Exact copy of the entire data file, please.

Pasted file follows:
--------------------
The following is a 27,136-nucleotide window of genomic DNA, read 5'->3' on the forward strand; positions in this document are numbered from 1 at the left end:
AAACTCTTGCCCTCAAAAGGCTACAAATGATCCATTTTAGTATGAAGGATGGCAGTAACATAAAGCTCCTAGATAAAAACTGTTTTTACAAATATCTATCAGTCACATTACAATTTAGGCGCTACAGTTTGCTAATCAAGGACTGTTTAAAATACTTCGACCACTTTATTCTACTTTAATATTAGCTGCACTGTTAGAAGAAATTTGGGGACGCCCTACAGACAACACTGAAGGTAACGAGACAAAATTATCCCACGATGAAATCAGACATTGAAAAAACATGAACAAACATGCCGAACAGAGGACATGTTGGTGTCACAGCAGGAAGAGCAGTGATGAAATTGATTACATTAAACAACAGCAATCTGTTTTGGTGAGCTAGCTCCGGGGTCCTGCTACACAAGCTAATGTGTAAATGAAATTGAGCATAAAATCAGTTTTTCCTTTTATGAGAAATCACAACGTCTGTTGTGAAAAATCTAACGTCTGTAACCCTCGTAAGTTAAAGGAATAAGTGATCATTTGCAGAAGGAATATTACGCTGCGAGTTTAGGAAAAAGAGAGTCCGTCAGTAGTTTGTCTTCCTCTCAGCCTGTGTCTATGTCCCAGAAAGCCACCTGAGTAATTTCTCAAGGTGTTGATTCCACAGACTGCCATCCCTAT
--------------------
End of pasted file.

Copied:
The following is a 27,136-nucleotide window of genomic DNA, read 5'->3' on the forward strand; positions in this document are numbered from 1 at the left end:
AAACTCTTGCCCTCAAAAGGCTACAAATGATCCATTTTAGTATGAAGGATGGCAGTAACATAAAGCTCCTAGATAAAAACTGTTTTTACAAATATCTATCAGTCACATTACAATTTAGGCGCTACAGTTTGCTAATCAAGGACTGTTTAAAATACTTCGACCACTTTATTCTACTTTAATATTAGCTGCACTGTTAGAAGAAATTTGGGGACGCCCTACAGACAACACTGAAGGTAACGAGACAAAATTATCCCACGATGAAATCAGACATTGAAAAAACATGAACAAACATGCCGAACAGAGGACATGTTGGTGTCACAGCAGGAAGAGCAGTGATGAAATTGATTACATTAAACAACAGCAATCTGTTTTGGTGAGCTAGCTCCGGGGTCCTGCTACACAAGCTAATGTGTAAATGAAATTGAGCATAAAATCAGTTTTTCCTTTTATGAGAAATCACAACGTCTGTTGTGAAAAATCTAACGTCTGTAACCCTCGTAAGTTAAAGGAATAAGTGATCATTTGCAGAAGGAATATTACGCTGCGAGTTTAGGAAAAAGAGAGTCCGTCAGTAGTTTGTCTTCCTCTCAGCCTGTGTCTATGTCCCAGAAAGCCACCTGAGTAATTTCTCAAGGTGTTGATTCCACAGACTGCCATCCCTAT